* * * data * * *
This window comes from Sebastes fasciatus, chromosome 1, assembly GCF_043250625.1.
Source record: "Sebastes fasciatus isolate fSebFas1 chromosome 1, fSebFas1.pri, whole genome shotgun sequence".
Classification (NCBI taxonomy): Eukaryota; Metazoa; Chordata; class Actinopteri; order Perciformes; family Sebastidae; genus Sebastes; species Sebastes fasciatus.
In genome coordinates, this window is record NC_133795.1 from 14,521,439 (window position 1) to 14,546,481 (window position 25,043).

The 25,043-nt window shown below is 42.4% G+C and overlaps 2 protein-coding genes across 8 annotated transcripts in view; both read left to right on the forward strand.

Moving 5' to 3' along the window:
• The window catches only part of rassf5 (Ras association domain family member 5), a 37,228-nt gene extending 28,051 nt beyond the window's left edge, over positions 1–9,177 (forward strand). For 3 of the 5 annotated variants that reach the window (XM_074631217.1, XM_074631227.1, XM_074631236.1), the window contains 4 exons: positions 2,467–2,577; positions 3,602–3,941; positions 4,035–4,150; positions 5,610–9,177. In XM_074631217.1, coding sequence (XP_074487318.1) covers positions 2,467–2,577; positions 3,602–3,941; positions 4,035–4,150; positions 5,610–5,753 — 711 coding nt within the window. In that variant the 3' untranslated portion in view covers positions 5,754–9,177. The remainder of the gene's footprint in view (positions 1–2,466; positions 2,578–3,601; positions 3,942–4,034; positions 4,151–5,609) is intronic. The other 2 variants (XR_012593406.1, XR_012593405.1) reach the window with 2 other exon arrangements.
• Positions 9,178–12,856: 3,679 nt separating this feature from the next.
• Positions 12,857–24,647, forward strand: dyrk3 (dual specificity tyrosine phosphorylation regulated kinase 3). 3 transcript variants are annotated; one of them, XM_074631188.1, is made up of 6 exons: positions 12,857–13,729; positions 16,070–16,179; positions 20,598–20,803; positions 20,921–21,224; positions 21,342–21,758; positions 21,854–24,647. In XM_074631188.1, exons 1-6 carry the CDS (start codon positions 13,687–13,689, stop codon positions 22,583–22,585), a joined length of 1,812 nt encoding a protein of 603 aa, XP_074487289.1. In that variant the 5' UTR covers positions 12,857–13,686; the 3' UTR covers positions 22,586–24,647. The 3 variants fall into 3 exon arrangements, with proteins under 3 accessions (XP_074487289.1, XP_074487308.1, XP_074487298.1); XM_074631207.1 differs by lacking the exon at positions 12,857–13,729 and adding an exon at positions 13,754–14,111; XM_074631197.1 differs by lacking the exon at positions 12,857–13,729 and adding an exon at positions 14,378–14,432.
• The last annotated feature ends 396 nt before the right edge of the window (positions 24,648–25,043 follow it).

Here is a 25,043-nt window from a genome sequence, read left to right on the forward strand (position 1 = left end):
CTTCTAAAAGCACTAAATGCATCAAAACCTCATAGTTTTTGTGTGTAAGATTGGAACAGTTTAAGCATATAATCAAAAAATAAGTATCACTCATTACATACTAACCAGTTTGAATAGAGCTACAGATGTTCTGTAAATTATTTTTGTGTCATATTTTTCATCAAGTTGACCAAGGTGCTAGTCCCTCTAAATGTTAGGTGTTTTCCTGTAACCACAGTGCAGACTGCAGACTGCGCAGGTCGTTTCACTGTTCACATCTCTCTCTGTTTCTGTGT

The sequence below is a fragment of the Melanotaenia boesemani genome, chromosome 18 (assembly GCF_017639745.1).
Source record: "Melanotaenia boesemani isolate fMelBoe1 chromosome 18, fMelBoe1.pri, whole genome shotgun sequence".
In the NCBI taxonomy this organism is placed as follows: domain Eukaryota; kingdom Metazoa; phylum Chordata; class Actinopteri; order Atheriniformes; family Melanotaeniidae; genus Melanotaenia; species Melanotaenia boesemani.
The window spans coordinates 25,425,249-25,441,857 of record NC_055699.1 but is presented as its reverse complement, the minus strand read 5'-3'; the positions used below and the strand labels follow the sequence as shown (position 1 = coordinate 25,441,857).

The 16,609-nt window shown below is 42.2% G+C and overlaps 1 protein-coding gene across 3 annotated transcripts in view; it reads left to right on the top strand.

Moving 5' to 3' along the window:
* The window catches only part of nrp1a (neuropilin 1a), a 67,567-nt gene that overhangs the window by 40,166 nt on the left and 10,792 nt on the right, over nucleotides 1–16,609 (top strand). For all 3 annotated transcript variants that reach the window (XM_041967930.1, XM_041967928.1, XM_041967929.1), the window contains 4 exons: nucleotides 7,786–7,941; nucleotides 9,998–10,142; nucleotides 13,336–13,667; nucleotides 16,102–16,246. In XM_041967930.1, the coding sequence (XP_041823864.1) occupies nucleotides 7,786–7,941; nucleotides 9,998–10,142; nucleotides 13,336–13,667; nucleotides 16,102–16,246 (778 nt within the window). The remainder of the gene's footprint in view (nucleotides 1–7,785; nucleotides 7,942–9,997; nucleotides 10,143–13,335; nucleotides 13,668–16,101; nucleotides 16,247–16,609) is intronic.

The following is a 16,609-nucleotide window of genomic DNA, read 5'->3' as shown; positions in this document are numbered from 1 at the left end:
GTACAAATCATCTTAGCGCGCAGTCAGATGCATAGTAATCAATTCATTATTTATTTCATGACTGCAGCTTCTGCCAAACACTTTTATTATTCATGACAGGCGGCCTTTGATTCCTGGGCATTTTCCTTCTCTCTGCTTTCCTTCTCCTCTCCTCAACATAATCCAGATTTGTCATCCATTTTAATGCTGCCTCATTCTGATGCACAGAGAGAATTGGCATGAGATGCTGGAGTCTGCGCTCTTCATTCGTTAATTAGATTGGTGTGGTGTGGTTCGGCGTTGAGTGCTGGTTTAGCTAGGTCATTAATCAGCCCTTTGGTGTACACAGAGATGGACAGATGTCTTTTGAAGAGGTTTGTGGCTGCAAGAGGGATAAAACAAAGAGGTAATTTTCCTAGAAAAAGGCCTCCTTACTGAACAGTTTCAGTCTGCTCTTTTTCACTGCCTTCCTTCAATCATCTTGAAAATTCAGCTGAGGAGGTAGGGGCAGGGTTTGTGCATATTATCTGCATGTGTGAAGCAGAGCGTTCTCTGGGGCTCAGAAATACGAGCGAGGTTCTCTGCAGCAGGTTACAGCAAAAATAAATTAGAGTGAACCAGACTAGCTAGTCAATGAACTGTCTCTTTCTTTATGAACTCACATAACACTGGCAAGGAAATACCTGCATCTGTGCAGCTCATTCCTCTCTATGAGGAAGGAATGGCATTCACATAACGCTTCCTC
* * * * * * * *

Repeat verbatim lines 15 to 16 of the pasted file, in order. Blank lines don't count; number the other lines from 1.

In the NCBI taxonomy this organism is placed as follows: domain Eukaryota; kingdom Metazoa; phylum Chordata; class Actinopteri; order Atheriniformes; family Melanotaeniidae; genus Melanotaenia; species Melanotaenia boesemani.
The window spans coordinates 25,425,249-25,441,857 of record NC_055699.1 but is presented as its reverse complement, the minus strand read 5'-3'; the positions used below and the strand labels follow the sequence as shown (position 1 = coordinate 25,441,857).